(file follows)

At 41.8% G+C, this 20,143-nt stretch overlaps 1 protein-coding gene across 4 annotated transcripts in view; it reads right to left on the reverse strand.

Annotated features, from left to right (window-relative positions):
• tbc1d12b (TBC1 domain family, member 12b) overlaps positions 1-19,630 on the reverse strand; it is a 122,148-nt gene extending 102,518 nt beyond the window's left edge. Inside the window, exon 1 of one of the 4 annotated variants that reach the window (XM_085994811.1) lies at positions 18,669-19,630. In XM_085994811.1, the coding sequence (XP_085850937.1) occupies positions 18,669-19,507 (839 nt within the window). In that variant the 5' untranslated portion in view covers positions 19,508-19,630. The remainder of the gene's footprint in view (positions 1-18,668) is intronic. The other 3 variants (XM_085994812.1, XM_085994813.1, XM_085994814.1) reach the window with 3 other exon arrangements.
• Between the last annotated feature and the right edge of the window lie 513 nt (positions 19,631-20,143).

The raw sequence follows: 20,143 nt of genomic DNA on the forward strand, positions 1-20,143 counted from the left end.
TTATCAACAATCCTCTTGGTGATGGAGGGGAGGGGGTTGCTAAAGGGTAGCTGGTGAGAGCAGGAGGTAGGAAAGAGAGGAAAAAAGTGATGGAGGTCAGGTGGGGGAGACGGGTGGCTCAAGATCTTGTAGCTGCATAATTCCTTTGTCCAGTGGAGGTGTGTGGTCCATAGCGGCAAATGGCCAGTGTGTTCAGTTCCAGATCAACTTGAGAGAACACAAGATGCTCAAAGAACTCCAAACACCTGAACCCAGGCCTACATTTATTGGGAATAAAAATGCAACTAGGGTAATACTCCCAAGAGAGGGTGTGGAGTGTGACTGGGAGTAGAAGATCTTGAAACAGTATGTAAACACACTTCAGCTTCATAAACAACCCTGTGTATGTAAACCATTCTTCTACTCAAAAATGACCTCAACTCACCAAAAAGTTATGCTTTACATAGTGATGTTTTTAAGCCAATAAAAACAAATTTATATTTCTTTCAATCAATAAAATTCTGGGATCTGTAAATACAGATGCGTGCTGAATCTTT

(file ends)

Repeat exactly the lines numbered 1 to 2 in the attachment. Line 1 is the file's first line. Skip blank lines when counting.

At 41.8% G+C, this 20,143-nt stretch overlaps 1 protein-coding gene across 4 annotated transcripts in view; it reads right to left on the reverse strand.

Annotated features, from left to right (window-relative positions):